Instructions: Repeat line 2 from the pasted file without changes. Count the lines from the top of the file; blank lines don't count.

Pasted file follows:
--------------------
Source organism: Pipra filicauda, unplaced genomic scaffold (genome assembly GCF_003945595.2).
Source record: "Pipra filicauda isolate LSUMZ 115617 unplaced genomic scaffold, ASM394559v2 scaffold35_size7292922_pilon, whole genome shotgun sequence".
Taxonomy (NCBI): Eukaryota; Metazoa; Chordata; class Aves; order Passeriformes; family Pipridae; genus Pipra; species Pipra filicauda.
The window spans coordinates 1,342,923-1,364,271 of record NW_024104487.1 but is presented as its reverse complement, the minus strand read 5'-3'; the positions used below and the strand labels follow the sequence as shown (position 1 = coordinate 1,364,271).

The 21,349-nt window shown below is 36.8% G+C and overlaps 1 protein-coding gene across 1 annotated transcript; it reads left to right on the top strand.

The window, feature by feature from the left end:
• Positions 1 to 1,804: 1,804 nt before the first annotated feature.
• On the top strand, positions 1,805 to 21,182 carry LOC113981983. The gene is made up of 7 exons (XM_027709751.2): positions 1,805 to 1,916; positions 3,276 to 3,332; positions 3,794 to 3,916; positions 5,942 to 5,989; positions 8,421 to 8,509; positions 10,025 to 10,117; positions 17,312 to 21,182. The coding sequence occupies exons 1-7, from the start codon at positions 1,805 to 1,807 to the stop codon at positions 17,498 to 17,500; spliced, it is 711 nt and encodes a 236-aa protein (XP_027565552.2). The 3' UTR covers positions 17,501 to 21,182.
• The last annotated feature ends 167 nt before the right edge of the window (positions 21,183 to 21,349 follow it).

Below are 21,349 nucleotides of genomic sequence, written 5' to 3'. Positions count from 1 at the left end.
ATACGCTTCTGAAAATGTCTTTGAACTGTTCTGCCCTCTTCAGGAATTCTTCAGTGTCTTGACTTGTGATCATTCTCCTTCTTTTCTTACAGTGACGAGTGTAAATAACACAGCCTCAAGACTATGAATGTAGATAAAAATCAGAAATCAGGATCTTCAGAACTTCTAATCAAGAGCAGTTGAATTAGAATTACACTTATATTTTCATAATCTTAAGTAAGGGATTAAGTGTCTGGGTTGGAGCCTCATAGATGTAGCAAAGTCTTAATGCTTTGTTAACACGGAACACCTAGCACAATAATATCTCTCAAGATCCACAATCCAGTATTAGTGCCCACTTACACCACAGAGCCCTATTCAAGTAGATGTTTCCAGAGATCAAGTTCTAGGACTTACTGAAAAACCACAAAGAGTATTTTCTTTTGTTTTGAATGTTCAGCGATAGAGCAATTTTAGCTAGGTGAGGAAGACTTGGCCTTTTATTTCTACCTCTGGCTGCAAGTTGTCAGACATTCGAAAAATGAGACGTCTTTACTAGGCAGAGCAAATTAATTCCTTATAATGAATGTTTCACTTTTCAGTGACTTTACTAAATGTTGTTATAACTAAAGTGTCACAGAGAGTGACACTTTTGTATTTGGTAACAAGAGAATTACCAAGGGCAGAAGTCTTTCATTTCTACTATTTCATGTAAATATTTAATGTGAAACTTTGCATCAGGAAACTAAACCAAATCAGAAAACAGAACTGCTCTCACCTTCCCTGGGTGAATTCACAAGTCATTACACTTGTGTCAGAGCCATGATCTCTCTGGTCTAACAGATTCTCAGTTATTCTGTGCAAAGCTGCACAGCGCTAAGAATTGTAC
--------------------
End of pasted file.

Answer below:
Source record: "Pipra filicauda isolate LSUMZ 115617 unplaced genomic scaffold, ASM394559v2 scaffold35_size7292922_pilon, whole genome shotgun sequence".